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Silver Sockets

Gold, silver, copper, furs, wood, and cloth of purple, scarlet and gold. The Jewish people in the desert eagerly brought forth their most treasured possessions to use in erecting the Mishkan, a temporary sanctuary for G-d. The sanctuary was portable, and was taken down and set up again during each of their encampments in the desert.

There were actually three types of terumot, contributions, that were brought by the Jewish people. One contribution, of a half-shekel per head, was used to pay for the communal offerings. Another half-shekel was collected from each individual to use in constructing the silver sockets, which formed the base on which the entire structure of the sanctuary rested. The third terumoh consisted of all the other materials and precious stones and metals, which each individual brought “according to the generosity of his heart.” There was no minimum or maximum contribution; everyone contributed whatever he or she wished.

For the communal offerings, it’s not hard to understand why everyone gave equally. The purpose of the offerings was to “atone for their souls,” to atone for the sin of the Golden Calf. The sin affected all the Jews, even those who did not directly participate. Even Moses himself, who wasn’t present at the time, was spiritually affected by the sin. Therefore, to atone for the communal sin, it was necessary to bring a communal offering. Therefore, all the Jews contributed equally, one half shekel per person.

What about the silver sockets? Why was a special collection of a half-shekel per head made just for this purpose, whereas all other materials for the sanctuary were donated freely?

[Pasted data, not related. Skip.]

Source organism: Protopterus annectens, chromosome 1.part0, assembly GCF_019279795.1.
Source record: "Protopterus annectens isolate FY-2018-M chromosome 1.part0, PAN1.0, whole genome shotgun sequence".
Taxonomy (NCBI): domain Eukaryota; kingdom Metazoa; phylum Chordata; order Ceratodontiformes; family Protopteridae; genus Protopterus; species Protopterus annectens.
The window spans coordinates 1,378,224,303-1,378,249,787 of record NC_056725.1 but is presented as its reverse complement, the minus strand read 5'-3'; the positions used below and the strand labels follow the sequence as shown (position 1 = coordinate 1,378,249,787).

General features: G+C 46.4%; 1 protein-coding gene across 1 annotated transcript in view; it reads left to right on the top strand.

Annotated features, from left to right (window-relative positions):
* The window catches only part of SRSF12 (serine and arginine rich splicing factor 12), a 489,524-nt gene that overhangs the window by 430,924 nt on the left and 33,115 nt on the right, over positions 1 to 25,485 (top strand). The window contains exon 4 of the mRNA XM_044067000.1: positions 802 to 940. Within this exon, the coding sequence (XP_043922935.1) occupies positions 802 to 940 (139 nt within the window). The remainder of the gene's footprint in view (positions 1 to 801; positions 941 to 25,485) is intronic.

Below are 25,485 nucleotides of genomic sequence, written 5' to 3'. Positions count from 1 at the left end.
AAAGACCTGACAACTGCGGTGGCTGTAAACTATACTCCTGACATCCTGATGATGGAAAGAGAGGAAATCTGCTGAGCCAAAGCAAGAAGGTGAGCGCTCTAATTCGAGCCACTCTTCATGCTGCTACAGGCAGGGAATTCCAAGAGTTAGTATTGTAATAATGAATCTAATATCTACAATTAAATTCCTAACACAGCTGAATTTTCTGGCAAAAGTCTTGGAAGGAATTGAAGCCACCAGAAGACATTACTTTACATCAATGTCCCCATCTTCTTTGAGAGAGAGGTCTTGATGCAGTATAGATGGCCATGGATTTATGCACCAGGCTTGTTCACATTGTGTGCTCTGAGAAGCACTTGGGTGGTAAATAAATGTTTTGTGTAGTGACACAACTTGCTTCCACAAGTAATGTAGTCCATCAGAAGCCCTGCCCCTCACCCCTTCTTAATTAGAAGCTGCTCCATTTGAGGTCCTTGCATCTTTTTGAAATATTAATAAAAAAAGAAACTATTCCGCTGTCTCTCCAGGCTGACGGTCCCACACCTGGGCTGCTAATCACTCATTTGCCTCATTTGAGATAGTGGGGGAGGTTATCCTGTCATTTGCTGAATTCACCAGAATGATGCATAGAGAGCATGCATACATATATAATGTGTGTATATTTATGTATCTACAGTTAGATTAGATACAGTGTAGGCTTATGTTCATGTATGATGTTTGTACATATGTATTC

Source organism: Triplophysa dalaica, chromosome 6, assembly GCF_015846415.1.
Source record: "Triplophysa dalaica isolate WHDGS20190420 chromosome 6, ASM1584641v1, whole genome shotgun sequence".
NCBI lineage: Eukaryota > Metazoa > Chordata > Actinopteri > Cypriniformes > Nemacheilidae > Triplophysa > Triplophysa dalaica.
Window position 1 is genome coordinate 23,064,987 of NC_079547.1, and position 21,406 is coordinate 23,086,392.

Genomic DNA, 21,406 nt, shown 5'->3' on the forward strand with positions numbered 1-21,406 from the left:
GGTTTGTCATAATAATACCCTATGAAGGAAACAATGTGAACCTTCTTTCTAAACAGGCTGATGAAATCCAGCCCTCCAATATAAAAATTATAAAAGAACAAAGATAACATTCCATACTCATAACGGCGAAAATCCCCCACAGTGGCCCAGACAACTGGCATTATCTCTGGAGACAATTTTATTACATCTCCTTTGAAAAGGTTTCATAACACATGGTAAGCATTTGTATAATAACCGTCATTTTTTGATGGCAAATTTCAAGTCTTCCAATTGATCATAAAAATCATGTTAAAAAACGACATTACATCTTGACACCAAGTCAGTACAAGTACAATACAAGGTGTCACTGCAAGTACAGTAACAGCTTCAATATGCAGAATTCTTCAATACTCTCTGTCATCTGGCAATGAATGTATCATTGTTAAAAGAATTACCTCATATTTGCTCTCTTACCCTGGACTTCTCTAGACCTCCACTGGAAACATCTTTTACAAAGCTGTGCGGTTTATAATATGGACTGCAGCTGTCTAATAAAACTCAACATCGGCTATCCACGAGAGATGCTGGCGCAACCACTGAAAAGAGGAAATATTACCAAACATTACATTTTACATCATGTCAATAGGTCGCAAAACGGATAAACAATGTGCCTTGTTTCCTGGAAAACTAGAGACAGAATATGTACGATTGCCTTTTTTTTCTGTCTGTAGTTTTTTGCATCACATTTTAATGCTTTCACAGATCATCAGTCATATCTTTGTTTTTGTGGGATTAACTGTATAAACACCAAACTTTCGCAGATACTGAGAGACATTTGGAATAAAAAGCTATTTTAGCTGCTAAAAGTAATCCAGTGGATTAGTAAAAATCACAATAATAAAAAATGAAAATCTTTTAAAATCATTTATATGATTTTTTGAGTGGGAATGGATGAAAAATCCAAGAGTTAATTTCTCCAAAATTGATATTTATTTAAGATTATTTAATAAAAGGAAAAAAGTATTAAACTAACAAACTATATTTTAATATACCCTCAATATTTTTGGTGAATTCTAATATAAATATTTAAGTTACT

The sockets were the lowest part of the sanctuary, yet served as its foundation. The entire structure rested on those silver sockets.

Each of us has a personal sanctuary within our own heart. “And they shall make for Me a sanctuary and I shall dwell in their midst.” G-d did not say that He will dwell in its midst—within the sanctuary—but in their midst, in the midst of the Jewish people. In this personal sanctuary, all the parts of the Mishkan are present, including the base.

The spiritual base of the Sanctuary is our humility and dedication to G-d, giving up our will for His. This giving over of oneself is equal for everyone—the wisest or the most ignorant, the oldest to the youngest, the richest to the poorest. All of us stand before G-d equally humble, equally prepared to do His will, whatever He requires of us. Since the trait of humility is equal for everyone, the contribution of silver to construct the base was likewise equal for everyone.

On the other hand, when it comes to other forms of divine service, there can be differences in the way we serve G-d. One prefers study, the other prefers prayer, a third excels in good deeds and acts of kindness. Each of us must dedicate our personal traits, talents, skills and aptitudes to G-d. Therefore, all other donations for the Sanctuary were “according to the desire of one’s heart,” whatever each person wished to bring.

In preparing for the final Redemption, we also bring gifts to G-d, of our wealth as well as our inner, personal treasures, to dedicate to G-d and beautify the world, which will become His sanctuary. Yet, most important of all, we must never forget the humility, the foundation of the entire structure. All of us are equal before G-d.

(Based on an address of the Lubavitcher Rebbe, Likutei Sichot vol. 1, p. 162)



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